When you open a tin of lapsang souchong tea, you know right away that it’s not like other teas. It’s a tea that has been smoked, with an aroma reminiscent of a campfire, or bacon.

Because of this quality, lapsang souchong is not for everyone. “I think people who drink it and like it also like very strong coffee,” said Stan Constantine, owner of Baltimore Coffee & Tea Co. Constantine says he prefers his lapsang souchong as a minor player in an Earl Grey blend, and he likes to sip it after dinner.

“We have customers who are absolutely fanatical about it,” said Mike Carter, owner of Alchemy Tea Co. in Annapolis. “It’s definitely a ‘love-it-or-hate-it’ tea.”

There are several stories explaining how the tea leaves originally came to be smoked hundreds of years ago, but this is the most common: A Chinese army unit passing through a village camped out in its tea factory, which was filled with fresh leaves awaiting processing. When the soldiers left and the workers returned, the legend says, there was not enough time to dry the tea the usual way.

So the workers lit open fires of pine wood to speed the drying. Upon taking the tea to market, the new smoky tea created a sensation.
Lapsang souchong’s smokiness makes it an interesting addition to barbecue sauces, marinades and braising liquids. Jonathan Vong, owner of Chocolatea on 39th Street and Truffles and Tea in Cross Keys, has cooked chicken and fish with lapsang souchong, although he says he doesn’t care for it as a beverage.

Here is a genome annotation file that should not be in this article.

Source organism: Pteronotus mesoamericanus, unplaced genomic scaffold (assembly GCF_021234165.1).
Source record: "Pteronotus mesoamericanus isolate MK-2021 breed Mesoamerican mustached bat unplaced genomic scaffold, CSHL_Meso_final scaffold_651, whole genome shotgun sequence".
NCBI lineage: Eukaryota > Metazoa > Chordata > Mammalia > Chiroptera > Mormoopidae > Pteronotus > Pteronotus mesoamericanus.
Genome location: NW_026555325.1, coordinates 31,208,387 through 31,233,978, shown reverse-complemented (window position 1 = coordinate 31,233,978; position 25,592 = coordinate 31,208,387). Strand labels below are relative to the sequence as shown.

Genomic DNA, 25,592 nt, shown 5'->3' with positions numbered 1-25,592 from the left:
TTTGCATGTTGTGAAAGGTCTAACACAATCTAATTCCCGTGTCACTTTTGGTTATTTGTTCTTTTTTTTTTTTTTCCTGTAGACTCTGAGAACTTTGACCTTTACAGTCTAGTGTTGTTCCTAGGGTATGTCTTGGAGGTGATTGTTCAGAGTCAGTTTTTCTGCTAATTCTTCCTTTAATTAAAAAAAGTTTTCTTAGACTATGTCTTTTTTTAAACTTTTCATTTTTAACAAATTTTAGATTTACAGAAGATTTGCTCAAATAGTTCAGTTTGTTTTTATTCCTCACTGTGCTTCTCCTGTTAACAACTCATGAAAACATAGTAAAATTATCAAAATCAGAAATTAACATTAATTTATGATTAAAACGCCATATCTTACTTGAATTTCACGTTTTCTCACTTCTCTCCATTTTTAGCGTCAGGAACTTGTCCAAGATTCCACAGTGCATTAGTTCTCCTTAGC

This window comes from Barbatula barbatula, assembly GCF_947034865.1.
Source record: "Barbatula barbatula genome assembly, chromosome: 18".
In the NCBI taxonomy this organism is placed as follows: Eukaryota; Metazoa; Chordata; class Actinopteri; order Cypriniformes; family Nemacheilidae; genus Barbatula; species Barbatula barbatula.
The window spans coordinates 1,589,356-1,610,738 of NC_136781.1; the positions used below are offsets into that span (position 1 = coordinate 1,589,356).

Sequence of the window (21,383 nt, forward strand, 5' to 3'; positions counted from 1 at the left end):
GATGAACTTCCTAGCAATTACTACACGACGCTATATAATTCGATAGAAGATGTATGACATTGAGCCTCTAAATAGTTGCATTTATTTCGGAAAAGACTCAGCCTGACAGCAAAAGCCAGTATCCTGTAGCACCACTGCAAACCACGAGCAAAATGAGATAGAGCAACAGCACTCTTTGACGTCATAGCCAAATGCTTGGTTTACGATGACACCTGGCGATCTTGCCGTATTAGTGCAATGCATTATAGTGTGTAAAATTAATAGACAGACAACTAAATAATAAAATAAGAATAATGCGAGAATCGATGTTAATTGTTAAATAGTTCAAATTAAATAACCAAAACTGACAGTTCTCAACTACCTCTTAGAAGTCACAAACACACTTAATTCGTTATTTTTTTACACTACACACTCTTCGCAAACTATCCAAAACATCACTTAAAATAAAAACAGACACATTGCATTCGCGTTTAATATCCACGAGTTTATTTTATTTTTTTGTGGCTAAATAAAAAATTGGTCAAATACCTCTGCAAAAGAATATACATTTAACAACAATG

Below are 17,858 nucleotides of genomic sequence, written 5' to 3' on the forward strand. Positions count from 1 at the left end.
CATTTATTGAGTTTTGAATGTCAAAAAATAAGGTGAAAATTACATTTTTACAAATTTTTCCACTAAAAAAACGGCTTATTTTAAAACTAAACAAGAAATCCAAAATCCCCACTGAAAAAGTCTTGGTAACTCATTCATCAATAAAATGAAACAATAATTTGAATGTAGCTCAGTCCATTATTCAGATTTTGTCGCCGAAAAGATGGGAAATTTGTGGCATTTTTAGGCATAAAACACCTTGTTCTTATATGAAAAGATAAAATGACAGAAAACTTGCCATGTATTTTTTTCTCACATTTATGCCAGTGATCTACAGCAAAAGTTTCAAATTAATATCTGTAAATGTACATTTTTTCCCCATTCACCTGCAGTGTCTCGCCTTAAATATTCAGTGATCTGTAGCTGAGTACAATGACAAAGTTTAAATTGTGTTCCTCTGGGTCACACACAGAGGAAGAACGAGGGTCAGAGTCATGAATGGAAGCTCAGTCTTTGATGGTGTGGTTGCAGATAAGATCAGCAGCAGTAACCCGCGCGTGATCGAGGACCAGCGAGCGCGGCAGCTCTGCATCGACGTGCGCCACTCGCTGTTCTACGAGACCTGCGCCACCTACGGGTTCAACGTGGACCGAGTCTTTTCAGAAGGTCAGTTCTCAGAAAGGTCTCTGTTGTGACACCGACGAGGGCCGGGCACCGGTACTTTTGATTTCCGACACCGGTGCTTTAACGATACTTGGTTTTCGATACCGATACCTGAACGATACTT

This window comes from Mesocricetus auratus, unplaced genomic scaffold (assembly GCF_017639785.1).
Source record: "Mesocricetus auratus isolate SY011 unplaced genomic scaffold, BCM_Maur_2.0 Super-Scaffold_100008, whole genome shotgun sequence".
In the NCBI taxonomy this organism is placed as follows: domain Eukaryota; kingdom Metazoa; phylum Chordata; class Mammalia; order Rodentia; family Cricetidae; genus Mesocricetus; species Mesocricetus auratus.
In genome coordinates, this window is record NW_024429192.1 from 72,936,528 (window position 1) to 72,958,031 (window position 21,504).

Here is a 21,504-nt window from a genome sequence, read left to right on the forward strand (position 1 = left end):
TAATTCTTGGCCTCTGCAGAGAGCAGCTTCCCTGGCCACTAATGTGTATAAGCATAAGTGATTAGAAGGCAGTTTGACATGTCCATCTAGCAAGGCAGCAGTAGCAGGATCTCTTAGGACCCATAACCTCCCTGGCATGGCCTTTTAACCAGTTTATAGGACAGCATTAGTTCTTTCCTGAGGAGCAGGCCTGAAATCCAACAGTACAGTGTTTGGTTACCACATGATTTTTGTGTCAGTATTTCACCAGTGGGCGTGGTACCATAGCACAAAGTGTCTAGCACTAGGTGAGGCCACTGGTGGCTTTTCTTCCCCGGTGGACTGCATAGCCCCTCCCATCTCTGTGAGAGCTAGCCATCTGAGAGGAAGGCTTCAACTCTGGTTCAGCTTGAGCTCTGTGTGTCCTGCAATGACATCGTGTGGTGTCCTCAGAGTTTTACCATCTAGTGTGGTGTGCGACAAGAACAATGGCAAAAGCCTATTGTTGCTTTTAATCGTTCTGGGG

“It’s not really a popular tea,” said Vong. “A lot of people don’t know about it, and it’s an acquired taste.” Despite its relative obscurity, Vong says he carries a kind of single-origin lapsang souchong from Fujian province in China that costs $500 a pound.

Here’s how Vong used the tea to prepare a piece of salmon: He placed a rack on a metal pan and spread some damp lapsang souchong leaves around it. He put a salmon filet on the rack and drizzled some maple syrup and salt over it. Then he wrapped the whole pan in foil and baked it.

A delicious-sounding recipe for Smoky Peanuts, using lapsang souchong and salted cocktail peanuts, can be found at epicurious.com.

Tea-rubbed pork chops

2 teaspoons lapsang souchong tea leaves
1/4 teaspoons salt
3/4 teaspoons whole black peppercorns
1/2 teaspoons cumin
3/4 teaspoons dried thyme
4 teaspoons boneless pork chops
>> Grind spices and tea in spice grinder until fine. Rub mixture on both sides of chops and refrigerate for one hour. Bake chops in preheated 350-degree oven for 25 minutes or until done.